In my last post I promised more sea plant stitches. OK, so corals aren’t technically plants. And neither are sea anemones. They are still beautiful sea life that can be interesting to stitch.
1. Chain stitch
For a many branched coral with a complex profile, chain stitch gives a strong outline that makes sharp curves well. The thread I’ve used is a hand dyed pearl cotton named “Garden Path” from Fiber on a Whim.
Lacy and airy, this sea fan utilizes a variation of the traditional feather stitch. Only the first stitch at the top has legs of equal length. As I’ve stitched down the center of the fan, the outer legs have become especially long. Too long in fact. As this will be a wall hanging and not be subjected to wear, it will do.
Multicolored yarns and fibers are grouped together and stitched to the foundation fabric with a type of satin stitch. To help hold the fibers in a clump, I first wrapped the bottom end with a short piece of sewing thread. Then I lay the bundle on the foundation and stitched the overcasting in a pearl cotton #8.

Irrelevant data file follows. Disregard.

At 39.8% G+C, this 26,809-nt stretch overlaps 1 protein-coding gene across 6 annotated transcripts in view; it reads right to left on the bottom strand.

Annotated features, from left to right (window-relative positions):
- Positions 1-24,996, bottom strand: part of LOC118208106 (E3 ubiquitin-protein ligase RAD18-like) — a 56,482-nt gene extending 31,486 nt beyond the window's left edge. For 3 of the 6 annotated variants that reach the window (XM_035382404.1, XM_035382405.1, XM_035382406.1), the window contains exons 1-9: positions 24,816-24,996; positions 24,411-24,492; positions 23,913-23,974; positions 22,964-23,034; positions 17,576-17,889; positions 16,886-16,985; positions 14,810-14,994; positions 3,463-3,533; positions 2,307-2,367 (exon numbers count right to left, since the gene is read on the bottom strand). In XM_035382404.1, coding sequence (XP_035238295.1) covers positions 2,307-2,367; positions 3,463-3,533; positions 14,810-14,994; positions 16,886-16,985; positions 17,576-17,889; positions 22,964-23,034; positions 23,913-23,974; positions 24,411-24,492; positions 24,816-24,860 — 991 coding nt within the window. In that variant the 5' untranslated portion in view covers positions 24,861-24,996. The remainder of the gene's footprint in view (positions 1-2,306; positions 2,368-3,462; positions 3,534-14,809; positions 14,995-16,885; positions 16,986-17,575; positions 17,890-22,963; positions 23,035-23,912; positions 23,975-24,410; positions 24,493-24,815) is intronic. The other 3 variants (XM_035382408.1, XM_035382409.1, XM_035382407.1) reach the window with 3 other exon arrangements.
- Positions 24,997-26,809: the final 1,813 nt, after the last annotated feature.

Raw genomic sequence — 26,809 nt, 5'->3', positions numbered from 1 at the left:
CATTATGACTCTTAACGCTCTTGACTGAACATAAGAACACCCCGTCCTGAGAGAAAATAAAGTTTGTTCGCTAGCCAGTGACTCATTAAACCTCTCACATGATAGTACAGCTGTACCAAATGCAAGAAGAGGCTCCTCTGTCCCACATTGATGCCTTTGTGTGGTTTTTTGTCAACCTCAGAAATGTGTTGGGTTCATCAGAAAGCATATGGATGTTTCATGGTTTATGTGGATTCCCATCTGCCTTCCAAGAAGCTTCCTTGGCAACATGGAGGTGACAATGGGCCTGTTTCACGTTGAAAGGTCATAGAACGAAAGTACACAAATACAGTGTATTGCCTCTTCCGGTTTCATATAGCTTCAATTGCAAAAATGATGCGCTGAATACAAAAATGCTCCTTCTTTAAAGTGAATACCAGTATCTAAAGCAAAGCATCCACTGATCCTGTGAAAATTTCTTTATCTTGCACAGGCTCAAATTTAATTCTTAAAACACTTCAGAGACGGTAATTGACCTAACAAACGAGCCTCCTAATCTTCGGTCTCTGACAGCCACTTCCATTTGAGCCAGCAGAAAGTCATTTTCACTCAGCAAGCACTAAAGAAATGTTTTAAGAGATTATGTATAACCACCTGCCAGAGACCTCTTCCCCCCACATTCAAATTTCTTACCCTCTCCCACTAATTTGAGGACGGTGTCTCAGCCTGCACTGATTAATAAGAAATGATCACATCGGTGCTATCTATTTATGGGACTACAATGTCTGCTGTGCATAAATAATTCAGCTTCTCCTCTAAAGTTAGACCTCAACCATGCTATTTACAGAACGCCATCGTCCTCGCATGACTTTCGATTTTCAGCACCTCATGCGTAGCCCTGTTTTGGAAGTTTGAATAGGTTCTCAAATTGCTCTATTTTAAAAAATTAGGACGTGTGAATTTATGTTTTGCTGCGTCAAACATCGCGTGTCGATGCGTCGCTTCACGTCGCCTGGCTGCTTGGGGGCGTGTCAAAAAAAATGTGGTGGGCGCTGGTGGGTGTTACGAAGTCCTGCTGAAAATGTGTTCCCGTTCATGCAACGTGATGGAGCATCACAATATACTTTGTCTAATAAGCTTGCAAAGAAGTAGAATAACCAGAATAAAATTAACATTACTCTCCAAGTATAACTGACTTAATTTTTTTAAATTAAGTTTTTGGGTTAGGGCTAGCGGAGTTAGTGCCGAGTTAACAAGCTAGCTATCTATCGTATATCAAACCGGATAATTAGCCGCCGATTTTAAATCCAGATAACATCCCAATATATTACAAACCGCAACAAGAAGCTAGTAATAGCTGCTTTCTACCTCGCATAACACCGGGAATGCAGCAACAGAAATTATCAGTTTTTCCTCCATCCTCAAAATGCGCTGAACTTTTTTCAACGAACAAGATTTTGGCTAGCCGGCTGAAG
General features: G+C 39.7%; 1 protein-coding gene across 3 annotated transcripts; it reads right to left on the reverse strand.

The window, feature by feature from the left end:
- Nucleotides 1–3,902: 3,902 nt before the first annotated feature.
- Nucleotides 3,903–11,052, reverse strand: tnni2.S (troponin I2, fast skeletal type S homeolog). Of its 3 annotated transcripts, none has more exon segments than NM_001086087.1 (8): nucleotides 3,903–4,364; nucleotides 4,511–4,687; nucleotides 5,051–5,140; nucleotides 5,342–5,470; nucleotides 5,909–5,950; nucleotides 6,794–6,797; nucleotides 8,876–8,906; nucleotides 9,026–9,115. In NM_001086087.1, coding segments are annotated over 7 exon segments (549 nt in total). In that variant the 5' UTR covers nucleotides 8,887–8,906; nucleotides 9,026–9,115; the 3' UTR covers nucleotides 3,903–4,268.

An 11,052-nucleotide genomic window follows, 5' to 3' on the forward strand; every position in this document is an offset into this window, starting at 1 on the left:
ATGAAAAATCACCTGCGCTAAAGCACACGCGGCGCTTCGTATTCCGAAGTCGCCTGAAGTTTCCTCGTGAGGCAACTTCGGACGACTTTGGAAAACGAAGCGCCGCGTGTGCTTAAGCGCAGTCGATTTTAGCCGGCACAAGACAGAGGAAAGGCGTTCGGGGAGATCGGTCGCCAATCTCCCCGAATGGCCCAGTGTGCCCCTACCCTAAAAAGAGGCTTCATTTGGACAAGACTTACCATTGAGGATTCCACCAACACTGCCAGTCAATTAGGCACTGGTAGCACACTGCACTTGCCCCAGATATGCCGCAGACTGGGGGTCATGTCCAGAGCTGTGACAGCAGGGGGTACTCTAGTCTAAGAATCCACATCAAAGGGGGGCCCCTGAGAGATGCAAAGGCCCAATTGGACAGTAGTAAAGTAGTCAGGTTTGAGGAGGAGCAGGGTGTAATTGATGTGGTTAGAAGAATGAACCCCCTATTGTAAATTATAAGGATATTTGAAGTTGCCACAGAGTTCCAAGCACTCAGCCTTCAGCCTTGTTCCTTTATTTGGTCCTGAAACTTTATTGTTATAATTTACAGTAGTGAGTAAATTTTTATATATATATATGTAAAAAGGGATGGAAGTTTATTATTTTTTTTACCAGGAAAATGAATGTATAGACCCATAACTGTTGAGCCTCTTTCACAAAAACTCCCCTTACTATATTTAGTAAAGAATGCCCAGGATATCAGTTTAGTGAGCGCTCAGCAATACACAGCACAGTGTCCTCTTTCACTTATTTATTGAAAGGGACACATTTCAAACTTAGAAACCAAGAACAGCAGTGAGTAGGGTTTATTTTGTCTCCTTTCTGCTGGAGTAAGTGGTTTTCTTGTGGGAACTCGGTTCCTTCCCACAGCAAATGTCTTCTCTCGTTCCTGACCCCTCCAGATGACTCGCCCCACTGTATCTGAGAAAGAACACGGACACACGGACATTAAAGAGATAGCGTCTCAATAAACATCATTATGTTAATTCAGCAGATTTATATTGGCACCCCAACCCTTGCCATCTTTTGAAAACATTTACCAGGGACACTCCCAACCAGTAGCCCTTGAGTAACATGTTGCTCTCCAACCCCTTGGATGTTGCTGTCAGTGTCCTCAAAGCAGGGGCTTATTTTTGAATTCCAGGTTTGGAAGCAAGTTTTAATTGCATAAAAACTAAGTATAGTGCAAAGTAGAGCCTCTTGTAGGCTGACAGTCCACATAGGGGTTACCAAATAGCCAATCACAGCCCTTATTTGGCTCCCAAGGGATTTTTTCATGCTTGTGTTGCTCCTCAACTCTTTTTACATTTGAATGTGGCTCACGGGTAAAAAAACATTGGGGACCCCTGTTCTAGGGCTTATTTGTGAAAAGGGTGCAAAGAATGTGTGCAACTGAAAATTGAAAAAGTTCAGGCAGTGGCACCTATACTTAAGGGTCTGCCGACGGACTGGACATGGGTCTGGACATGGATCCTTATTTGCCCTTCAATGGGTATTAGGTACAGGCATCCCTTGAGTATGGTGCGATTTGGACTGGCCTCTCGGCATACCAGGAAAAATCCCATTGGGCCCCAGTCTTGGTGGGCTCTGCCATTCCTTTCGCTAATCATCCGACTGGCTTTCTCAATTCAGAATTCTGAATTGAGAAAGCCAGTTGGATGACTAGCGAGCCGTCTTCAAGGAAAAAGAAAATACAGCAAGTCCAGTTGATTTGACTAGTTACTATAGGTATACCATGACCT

These little cuties don’t scream for attention like most of the other embroidery on this piece. They are small and delicate and give just a little bit of texture to the sandy bottom of the Caribbean Sea.
By now, I’ve been stitching on this piece for over a year. It started out as a sampler for a sew-a-long with some friends using Sue Spargo’s book Creative Stitching. Lately, I’ve added Judith Baker Montano’s book Free-Form Embroidery as a reference. Both of these books have some great stitches with good illustrations. No one else in the group has kept up with the sew-a-long, so there’s been no rush to work on this piece. And yet, finally, it needs completion.
I’d planned to add a pieced border and make it a bit larger. But with the last of the sea life finished, this embroidery is telling me that it is complete. It needs an edging of some kind and a backing and maybe some quilting. If I keep up with it, it could be finished by the end of the summer.